VOA Learning English with Dr. Jill on Academic English
Jill Robbins, Ph.D.
Aspects of Academic
• Differs from social language.
• Used for cognitively demanding tasks.
• Taught and learned in school settings.
• Closely tied to literacy; also found in oral language.
• Includes subject-specific vocabulary (often of Greek or Latin
• Grammatical structures more complex than those of social
• Formal and decontextualized discourse.
• Used in higher-level thinking.
• Used in higher-level thinking and academic language functions.
• Needs explicit instruction.
• seeking information/informing—observe and explore the environment, acquire
information, inquire, identify, report, or describe information
• informing—recount information provided by a teacher/text; retell a story or personal
• comparing—describe similarities and differences in objects or ideas
• ordering—sequence objects, ideas, events
• classifying—group objects or ideas according to their characteristics
• analyzing—separate whole into parts; identify relationships and patterns
• inferring—make inferences, predict implications, hypothesize
• justifying and persuading—give reasons for an action, decision, point of view;
• solving problems—define/present a problem and determine a solution
• synthesizing—combine or integrate ideas to form a whole
• evaluating—assess and verify worth of an object, idea or decision
Academic Word LIst
• The Academic Word List (AWL) was developed by Averil Coxhead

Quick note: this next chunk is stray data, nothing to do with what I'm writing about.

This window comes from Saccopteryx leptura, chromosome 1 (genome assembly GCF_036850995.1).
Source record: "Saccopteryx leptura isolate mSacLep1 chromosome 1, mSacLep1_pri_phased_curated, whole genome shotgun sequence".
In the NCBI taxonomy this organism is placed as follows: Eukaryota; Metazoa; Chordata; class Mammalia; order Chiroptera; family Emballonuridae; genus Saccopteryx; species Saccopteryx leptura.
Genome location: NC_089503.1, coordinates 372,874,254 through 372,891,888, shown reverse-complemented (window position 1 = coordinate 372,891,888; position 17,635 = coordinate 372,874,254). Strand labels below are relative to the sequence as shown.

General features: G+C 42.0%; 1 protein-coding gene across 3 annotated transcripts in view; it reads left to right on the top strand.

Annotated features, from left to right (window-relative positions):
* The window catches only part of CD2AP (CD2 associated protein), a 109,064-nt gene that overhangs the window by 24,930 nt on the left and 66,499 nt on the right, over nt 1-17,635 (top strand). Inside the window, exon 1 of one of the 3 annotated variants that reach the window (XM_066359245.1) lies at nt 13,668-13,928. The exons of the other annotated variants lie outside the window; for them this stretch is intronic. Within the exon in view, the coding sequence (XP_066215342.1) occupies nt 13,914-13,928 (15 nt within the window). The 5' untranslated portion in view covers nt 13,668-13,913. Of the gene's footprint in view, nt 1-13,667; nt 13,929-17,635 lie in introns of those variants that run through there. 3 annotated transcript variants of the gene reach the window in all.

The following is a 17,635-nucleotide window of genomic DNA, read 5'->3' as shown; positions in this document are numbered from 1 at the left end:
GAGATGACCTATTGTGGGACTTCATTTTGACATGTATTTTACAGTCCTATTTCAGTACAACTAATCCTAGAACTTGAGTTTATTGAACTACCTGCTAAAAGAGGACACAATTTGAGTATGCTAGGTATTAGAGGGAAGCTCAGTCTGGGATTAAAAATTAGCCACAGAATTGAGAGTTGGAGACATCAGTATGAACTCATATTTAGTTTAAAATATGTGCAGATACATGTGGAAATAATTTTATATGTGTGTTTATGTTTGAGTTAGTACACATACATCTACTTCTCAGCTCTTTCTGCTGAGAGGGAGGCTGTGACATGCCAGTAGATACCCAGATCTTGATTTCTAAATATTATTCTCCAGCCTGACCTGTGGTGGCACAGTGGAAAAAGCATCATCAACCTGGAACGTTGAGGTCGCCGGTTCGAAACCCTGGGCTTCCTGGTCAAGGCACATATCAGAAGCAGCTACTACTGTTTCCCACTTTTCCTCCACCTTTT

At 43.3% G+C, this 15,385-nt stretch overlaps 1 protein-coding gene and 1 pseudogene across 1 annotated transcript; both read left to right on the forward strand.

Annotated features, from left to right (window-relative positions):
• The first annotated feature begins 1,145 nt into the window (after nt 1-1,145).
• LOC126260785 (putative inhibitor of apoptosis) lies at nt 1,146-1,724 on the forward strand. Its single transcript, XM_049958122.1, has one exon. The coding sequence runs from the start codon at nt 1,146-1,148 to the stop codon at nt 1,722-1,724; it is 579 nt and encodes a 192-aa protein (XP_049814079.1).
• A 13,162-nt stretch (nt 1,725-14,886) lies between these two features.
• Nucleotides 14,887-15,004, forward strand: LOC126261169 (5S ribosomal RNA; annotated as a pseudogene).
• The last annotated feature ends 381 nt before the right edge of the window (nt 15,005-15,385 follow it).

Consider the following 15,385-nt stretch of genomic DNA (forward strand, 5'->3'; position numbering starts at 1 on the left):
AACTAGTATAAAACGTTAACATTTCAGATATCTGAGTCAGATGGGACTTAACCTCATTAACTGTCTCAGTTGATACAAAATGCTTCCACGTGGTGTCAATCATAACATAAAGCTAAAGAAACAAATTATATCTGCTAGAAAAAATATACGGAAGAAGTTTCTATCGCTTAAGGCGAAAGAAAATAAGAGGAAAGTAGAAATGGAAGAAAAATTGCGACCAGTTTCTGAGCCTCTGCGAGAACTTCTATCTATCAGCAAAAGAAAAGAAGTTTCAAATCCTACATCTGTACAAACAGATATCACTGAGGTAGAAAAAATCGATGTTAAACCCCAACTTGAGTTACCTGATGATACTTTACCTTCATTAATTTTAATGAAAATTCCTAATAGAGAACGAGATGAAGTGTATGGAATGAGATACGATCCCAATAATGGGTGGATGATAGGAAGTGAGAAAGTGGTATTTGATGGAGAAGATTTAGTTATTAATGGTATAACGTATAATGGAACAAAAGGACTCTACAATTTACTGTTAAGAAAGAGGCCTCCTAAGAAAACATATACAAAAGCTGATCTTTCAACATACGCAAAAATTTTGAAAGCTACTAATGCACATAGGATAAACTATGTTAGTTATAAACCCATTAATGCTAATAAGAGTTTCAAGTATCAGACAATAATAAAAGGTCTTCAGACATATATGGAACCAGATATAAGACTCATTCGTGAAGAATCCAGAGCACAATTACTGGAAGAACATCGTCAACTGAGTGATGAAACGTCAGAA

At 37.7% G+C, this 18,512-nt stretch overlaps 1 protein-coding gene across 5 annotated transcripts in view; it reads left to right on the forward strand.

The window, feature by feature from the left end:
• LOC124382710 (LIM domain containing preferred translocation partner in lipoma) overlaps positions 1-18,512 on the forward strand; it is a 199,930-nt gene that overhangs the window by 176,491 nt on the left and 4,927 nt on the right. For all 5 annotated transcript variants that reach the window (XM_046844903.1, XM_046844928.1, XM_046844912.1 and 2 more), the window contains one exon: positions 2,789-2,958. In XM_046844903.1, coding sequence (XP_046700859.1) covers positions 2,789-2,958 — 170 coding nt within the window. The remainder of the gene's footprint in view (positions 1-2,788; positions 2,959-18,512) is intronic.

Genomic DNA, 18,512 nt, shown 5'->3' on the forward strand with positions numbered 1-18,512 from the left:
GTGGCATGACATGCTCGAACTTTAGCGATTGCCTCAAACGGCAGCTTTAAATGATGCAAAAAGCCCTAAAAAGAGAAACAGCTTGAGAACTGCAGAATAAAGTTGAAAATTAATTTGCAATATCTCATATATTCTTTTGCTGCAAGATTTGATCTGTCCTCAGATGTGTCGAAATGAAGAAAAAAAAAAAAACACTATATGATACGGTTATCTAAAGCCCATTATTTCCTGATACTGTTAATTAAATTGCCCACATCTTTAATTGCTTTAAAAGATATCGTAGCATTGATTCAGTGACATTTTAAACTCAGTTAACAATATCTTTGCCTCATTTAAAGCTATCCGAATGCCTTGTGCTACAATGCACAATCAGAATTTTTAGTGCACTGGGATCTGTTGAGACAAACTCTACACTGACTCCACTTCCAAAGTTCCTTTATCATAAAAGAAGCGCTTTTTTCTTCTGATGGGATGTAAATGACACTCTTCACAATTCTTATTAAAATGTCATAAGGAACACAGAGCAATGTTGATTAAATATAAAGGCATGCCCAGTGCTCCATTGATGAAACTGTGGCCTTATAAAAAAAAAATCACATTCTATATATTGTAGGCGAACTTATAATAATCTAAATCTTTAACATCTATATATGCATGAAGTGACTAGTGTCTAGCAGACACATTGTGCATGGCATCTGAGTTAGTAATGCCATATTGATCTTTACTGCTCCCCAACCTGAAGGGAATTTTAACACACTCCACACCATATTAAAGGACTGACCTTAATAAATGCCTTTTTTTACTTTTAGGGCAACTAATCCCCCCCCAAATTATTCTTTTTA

as her MA thesis at the School of Linguistics and Applied Language
Studies at Victoria University of Wellington, New Zealand. The list
contains 570 word families which were selected according to
principles. The list does not include words that are in the most
frequent 2000 words of English. The AWL was primarily made so
that it could be used by teachers as part of a programme preparing
learners for tertiary level study or used by students working alone to
learn the words most needed to study at tertiary institutions. The
Academic Word List replaces the University Word List.
• For detail on the development and evaluation of the AWL, see
Coxhead, Averil (2000) A New Academic Word List. TESOL
Quarterly, 34(2): 213-238.
• See also: http://www.victoria.ac.nz/lals/resources/academicwordlist/
The Academic Corpus
A written corpus of academic English was developed for
the purpose of finding out which words occurred in a wide
range of academic texts from a variety of subject areas.
The Academic Corpus contained approximately 3,500,000
running words. It was divided into four faculty sections:
Arts, Commerce, Law and Science. Each of these faculty
sections contained approximately 875,000 running words.
Each faculty section was divided into seven subject areas
of approximately 125,000 running words.
Subject areas in the Faculty Sections of
the Academic Corpus
Frequent Words in AWL
• This sublist contains the most frequent words of the Academic Word
List in the Academic Corpus. The most frequent members of the word
families in Sublist 1 are listed below.
How to Learn Academic
• Read texts in your area of interest (economics, technology, social
• Watch videos of presentations in those areas, provided by platforms
– Coursera: https://www.coursera.org
– iTunesU: https://itunes.apple.com/us/genre/itunes-u/
– Open Culture: http://www.openculture.com/freeonlinecourses
• Talk with others studying in the field of interest through face-to-face
encounters, Skype, Google Hangouts, etc.
• Write a blog about your interests in the field. Read and comment on
other blogs in the area.